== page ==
Greg Miller of the Washington Post reports that Pakistan has released at least two recently captured Taliban militants.
“U.S. officials now believe that even as Pakistan's security forces worked with their American counterparts to detain Mullah Abdul Ghani Baradar and other insurgents, the country's Inter-Services Intelligence directorate, or ISI, quietly freed at least two senior Afghan Taliban figures it had captured on its own,” Miller writes.
“U.S. military and intelligence officials said the releases, detected by American spy agencies but not publicly disclosed, are evidence that parts of Pakistan's security establishment continue to support the Afghan Taliban.”
Meanwhile, Miller’s colleagues at the Post – Joshua Partlow and Karen DeYoung – report that “Senior Afghan officials are now criticizing as counterproductive the arrest in Pakistan this year of Mullah Abdul Ghani Baradar, the No. 2 Taliban official. Its main effect, the Afghan officials say, has been to derail Afghan-led efforts to secure peace talks with the Taliban, making that peace ever more remote.”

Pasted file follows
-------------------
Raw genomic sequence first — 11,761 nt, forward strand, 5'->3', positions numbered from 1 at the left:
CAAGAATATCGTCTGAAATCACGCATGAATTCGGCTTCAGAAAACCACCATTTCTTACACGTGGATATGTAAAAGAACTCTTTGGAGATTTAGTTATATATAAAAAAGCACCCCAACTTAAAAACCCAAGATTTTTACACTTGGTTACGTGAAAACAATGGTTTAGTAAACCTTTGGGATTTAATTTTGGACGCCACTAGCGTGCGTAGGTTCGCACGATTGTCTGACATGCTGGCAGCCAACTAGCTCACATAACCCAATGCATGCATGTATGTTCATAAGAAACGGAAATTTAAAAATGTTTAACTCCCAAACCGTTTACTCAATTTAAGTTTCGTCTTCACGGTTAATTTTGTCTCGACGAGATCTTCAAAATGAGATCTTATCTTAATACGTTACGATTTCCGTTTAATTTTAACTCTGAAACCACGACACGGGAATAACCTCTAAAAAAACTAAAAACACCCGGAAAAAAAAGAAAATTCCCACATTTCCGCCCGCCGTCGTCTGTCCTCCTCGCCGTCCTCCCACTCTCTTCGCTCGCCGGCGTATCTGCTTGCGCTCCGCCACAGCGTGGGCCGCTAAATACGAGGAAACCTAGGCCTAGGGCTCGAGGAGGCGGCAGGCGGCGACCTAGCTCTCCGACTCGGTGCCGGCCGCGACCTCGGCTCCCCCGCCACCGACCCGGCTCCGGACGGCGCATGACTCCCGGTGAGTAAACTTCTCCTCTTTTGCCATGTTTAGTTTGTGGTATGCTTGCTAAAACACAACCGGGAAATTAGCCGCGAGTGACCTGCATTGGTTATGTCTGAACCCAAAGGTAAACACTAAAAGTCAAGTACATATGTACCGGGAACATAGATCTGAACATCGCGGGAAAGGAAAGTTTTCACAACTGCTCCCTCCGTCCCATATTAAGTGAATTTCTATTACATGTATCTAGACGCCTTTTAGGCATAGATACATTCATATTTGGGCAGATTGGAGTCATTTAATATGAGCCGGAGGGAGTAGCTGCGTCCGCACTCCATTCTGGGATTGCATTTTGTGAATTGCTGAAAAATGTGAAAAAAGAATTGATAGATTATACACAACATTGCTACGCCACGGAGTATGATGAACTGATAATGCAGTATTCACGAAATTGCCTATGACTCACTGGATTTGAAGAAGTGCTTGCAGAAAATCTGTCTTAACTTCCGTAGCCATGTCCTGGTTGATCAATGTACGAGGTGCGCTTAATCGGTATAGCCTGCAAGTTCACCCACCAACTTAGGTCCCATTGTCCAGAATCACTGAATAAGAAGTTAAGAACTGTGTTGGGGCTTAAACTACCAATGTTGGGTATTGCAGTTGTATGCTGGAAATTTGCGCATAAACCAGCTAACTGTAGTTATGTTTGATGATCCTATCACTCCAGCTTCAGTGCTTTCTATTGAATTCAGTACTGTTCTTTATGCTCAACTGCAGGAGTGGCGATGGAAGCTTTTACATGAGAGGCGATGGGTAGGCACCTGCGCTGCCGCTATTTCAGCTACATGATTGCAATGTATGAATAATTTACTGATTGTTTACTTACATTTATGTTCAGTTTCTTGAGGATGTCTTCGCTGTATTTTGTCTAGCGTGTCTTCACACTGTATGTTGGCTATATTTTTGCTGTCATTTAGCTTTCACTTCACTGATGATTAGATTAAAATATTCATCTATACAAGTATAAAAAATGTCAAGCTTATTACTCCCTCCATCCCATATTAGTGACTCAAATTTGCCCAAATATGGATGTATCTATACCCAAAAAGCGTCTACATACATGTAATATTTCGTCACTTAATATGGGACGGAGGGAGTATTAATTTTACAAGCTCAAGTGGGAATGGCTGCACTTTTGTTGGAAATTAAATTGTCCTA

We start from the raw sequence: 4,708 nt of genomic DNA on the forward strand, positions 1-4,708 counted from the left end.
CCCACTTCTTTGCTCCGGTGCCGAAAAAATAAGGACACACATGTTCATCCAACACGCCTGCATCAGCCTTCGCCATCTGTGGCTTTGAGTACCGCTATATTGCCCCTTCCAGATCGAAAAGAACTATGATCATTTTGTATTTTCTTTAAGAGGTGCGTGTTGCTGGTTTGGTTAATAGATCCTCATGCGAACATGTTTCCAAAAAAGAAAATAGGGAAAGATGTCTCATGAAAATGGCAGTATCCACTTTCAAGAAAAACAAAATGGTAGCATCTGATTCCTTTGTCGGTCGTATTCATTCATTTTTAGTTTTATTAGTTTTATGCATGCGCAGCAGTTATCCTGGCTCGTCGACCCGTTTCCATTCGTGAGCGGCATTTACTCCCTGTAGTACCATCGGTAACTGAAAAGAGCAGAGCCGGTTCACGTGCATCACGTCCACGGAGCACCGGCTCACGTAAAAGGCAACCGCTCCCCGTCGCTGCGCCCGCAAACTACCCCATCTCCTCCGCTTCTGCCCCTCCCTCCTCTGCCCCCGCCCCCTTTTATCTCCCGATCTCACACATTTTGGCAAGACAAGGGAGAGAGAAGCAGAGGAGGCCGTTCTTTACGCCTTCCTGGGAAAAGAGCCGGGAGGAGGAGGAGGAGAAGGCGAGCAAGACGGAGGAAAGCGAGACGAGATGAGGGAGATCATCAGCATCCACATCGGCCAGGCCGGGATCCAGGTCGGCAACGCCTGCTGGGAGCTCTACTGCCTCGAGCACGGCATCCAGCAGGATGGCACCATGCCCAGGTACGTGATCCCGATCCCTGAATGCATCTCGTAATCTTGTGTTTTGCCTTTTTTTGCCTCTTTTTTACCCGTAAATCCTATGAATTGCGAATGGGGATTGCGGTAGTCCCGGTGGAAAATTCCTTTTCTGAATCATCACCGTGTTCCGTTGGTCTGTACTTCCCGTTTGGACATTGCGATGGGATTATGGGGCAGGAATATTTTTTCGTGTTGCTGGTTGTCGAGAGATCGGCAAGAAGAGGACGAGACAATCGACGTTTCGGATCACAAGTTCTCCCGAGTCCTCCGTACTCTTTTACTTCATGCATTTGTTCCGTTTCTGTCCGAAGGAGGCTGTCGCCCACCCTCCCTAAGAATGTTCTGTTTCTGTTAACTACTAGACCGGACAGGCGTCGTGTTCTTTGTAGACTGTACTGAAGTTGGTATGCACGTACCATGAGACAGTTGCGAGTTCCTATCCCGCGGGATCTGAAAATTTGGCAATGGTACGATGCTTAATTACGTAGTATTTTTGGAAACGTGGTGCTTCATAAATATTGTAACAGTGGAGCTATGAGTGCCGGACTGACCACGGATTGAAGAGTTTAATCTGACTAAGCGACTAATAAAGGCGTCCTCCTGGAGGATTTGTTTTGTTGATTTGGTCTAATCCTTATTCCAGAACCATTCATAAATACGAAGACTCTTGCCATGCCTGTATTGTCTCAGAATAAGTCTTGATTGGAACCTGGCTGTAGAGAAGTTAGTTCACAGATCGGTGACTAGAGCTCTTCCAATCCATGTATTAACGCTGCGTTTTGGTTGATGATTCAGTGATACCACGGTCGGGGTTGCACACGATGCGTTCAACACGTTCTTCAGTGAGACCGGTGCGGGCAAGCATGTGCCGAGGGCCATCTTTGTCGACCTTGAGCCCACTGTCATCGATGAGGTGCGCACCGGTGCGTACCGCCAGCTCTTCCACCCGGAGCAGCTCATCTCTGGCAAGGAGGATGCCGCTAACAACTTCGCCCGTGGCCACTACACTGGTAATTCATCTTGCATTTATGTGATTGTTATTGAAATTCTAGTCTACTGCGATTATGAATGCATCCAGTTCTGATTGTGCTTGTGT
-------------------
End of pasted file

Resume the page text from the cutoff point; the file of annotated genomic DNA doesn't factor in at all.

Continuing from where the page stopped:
“The episode offers a window into the mutual suspicions that still divide Afghanistan and Pakistan, mostly because of Pakistan's long history of support for the Taliban, as well as differences between Afghanistan, Pakistan and the United States about how best to seek reconciliation between insurgents and the Afghan government,” they write.
Some other news reports and perspectives:
- Fareed Zakaria (CNN): “U.S. should grow up and work with Karzai”
- David Miliband (New York Review of Books): “How to end the war in Afghanistan”
- Julius Cavendish (Christian Science Monitor): “In Afghanistan war, government corruption bigger threat than Taliban”
- Fouad Ajami (Wall Street Journal): “Afghanistan and the decline of American power”
- Ann Marlowe (Wall Street Journal): “The man who might have been ‘king’”